Thursday, 31 December 2009

Three Favorite Buildings





3. Sydney Opera House

The Sydney Opera House is one of the great iconic buildings of the 20th century, an image of great beauty that has become known throughout the world – a symbol for not only a city, but a whole country and continent..
In 1957, the project of designing the Sydney Opera House was awarded by an international jury to Danish architect Jorn Utzon, it marked a radically new approach to construction.
The construction started on 1959 and was inaugurated in 1973

    The Sydney Opera House constitutes a masterpiece of 20th century architecture. Its significance is based on its unparalleled design and construction; its exceptional engineering achievements and technological innovation and its position as a world-famous icon of architecture. It is a daring and visionary experiment that has had an enduring influence on the emerging architecture of the late 20th century. Utzon's original design concept and his unique approach to building gave impetus to a collective creativity of architects, engineers and builders. The design represents an extraordinary interpretation and response to the setting in Sydney Harbour. The Sydney Opera House is also of outstanding universal value for its achievements in structural engineering and building technology. The building is a great artistic monument and an icon, accessible to society at large.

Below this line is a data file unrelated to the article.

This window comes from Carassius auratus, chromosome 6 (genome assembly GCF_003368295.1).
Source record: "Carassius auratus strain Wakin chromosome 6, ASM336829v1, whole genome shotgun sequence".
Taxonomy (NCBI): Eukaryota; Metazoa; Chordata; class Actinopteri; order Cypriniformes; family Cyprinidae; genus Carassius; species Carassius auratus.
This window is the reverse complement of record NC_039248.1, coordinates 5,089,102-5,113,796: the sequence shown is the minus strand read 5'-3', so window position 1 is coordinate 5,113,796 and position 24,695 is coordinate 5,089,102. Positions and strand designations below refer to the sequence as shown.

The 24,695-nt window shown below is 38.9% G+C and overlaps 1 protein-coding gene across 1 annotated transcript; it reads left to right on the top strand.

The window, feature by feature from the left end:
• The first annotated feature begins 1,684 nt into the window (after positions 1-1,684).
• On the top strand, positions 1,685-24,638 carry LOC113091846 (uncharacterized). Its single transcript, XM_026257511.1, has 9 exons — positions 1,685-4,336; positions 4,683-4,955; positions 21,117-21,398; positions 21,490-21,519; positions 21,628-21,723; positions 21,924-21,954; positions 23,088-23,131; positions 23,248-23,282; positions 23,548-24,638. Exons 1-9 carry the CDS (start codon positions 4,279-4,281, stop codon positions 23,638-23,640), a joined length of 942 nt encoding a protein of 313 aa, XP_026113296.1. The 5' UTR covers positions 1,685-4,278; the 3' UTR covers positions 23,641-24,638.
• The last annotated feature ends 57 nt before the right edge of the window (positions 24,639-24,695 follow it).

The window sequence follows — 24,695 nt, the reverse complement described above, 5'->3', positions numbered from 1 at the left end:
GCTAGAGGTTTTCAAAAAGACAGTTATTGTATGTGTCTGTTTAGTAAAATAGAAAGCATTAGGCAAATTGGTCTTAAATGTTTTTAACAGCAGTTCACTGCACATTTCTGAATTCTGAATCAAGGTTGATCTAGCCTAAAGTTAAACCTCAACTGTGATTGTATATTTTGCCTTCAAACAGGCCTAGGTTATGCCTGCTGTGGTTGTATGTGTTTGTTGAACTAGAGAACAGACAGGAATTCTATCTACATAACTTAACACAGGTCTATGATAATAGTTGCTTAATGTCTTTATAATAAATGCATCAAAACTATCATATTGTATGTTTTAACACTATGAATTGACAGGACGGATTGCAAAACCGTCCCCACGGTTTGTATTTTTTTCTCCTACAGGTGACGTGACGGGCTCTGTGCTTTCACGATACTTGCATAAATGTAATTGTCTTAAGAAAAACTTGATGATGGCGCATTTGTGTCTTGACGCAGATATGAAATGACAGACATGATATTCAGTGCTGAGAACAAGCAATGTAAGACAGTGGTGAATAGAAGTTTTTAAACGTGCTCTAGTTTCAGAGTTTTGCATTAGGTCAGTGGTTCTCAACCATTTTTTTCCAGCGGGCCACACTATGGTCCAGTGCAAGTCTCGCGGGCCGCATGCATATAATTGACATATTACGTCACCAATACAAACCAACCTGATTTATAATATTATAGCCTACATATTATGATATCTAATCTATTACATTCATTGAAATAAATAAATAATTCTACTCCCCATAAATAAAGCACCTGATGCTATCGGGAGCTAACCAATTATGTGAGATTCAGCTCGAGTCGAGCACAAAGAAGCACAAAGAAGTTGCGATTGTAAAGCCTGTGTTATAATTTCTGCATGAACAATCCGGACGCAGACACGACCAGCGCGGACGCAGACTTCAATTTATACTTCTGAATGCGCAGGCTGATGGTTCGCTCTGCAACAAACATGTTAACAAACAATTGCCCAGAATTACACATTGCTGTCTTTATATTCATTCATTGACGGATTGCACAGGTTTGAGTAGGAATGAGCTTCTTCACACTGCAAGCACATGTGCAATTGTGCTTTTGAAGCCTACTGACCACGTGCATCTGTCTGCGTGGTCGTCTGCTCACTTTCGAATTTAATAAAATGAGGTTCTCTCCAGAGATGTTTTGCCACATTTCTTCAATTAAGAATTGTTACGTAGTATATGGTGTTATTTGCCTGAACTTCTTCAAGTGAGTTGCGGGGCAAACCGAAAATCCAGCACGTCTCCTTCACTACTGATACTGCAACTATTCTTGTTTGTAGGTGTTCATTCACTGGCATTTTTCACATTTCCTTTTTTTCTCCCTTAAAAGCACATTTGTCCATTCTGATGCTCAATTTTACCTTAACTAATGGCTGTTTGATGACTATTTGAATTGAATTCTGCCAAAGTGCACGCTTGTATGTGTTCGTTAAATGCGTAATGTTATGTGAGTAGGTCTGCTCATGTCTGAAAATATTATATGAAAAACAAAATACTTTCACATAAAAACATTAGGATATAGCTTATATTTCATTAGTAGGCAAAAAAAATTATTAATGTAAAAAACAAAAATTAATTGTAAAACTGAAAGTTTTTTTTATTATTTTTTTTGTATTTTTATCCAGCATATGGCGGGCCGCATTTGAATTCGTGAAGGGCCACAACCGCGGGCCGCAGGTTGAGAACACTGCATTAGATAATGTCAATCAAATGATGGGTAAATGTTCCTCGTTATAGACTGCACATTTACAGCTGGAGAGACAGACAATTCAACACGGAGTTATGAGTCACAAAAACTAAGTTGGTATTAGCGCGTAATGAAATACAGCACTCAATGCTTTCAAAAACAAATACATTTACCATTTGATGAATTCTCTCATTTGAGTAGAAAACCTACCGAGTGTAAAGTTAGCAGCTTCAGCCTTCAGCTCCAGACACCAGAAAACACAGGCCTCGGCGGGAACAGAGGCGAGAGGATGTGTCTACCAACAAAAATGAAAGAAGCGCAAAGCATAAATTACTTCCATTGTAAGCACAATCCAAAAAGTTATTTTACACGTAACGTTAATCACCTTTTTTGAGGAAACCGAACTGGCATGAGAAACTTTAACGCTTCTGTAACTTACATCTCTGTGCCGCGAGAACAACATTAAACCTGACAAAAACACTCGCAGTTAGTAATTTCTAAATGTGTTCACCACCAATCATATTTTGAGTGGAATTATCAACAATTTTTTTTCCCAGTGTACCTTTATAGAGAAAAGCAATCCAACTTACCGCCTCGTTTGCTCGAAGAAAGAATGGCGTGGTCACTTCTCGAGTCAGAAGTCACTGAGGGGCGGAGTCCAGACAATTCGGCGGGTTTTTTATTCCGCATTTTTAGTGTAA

In 2003 Jorn Utzon was awarded the Pritzker Prize, architecture's highest honour



Wednesday, 30 December 2009

Three Favorite Buildings




2. The German Pavilion

The Barcelona Pavilion was designed by world-famous architect Mies van der Rohe as the German Pavilion for the 1929 International Exposition.
It was an important building in the history of modern architecture known for its simple form and extravagant materials, such as marble, travertine as well as tinted glass of grey, green, white, as well as translucent glass, perform exclusively as spatial dividers.
The pavilion was going to be bare—no trade exhibits—just the structure, a single sculpture and purpose-designed furniture (the Barcelona Chair). This lack of accommodation enabled Mies to treat the Pavilion as a continuous space; blurring inside and outside.